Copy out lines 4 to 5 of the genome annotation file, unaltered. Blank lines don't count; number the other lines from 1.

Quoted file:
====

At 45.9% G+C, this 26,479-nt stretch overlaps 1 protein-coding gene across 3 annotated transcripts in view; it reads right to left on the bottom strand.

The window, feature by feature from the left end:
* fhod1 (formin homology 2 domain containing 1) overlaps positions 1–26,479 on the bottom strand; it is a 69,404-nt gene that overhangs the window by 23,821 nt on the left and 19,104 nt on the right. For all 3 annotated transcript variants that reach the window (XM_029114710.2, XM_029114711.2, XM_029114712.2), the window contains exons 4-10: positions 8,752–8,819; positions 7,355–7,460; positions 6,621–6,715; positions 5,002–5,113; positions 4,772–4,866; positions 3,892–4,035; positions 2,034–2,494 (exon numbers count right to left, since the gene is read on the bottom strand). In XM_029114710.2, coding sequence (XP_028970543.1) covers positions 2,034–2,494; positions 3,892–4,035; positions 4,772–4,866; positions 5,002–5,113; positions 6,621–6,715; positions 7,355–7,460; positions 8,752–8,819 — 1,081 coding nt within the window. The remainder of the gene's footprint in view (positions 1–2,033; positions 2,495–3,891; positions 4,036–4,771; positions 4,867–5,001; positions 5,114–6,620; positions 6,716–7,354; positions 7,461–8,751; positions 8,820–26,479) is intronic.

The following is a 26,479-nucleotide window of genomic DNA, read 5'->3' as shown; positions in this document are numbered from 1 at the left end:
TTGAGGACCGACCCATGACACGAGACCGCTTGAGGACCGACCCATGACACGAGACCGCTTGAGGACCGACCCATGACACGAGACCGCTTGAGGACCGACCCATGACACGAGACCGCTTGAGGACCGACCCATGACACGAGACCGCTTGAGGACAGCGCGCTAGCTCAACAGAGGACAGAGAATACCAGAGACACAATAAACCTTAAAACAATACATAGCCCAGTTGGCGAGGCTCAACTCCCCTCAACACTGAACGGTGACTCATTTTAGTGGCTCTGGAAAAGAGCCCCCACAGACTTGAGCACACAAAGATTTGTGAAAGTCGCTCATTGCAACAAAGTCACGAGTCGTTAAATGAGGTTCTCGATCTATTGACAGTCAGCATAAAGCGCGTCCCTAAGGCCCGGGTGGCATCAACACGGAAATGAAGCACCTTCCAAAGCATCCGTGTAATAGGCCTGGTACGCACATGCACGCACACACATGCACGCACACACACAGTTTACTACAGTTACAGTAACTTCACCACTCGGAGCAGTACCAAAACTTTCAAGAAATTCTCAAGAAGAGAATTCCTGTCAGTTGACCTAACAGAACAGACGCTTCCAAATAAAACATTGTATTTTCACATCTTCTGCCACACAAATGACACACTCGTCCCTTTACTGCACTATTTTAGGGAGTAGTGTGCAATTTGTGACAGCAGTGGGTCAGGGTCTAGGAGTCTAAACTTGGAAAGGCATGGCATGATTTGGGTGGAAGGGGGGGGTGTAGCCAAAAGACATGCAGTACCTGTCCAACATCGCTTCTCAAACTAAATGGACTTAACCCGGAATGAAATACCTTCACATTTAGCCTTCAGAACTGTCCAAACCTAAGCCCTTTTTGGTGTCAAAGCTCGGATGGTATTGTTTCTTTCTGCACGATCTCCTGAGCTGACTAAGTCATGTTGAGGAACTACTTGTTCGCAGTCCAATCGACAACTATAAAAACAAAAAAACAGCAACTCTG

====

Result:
The following is a 26,479-nucleotide window of genomic DNA, read 5'->3' as shown; positions in this document are numbered from 1 at the left end:
TTGAGGACCGACCCATGACACGAGACCGCTTGAGGACCGACCCATGACACGAGACCGCTTGAGGACCGACCCATGACACGAGACCGCTTGAGGACCGACCCATGACACGAGACCGCTTGAGGACCGACCCATGACACGAGACCGCTTGAGGACAGCGCGCTAGCTCAACAGAGGACAGAGAATACCAGAGACACAATAAACCTTAAAACAATACATAGCCCAGTTGGCGAGGCTCAACTCCCCTCAACACTGAACGGTGACTCATTTTAGTGGCTCTGGAAAAGAGCCCCCACAGACTTGAGCACACAAAGATTTGTGAAAGTCGCTCATTGCAACAAAGTCACGAGTCGTTAAATGAGGTTCTCGATCTATTGACAGTCAGCATAAAGCGCGTCCCTAAGGCCCGGGTGGCATCAACACGGAAATGAAGCACCTTCCAAAGCATCCGTGTAATAGGCCTGGTACGCACATGCACGCACACACATGCACGCACACACACAGTTTACTACAGTTACAGTAACTTCACCACTCGGAGCAGTACCAAAACTTTCAAGAAATTCTCAAGAAGAGAATTCCTGTCAGTTGACCTAACAGAACAGACGCTTCCAAATAAAACATTGTATTTTCACATCTTCTGCCACACAAATGACACACTCGTCCCTTTACTGCACTATTTTAGGGAGTAGTGTGCAATTTGTGACAGCAGTGGGTCAGGGTCTAGGAGTCTAAACTTGGAAAGGCATGGCATGATTTGGGTGGAAGGGGGGGGTGTAGCCAAAAGACATGCAGTACCTGTCCAACATCGCTTCTCAAACTAAATGGACTTAACCCGGAATGAAATACCTTCACATTTAGCCTTCAGAACTGTCCAAACCTAAGCCCTTTTTGGTGTCAAAGCTCGGATGGTATTGTTTCTTTCTGCACGATCTCCTGAGCTGACTAAGTCATGTTGAGGAACTACTTGTTCGCAGTCCAATCGACAACTATAAAAACAAAAAAACAGCAACTCTG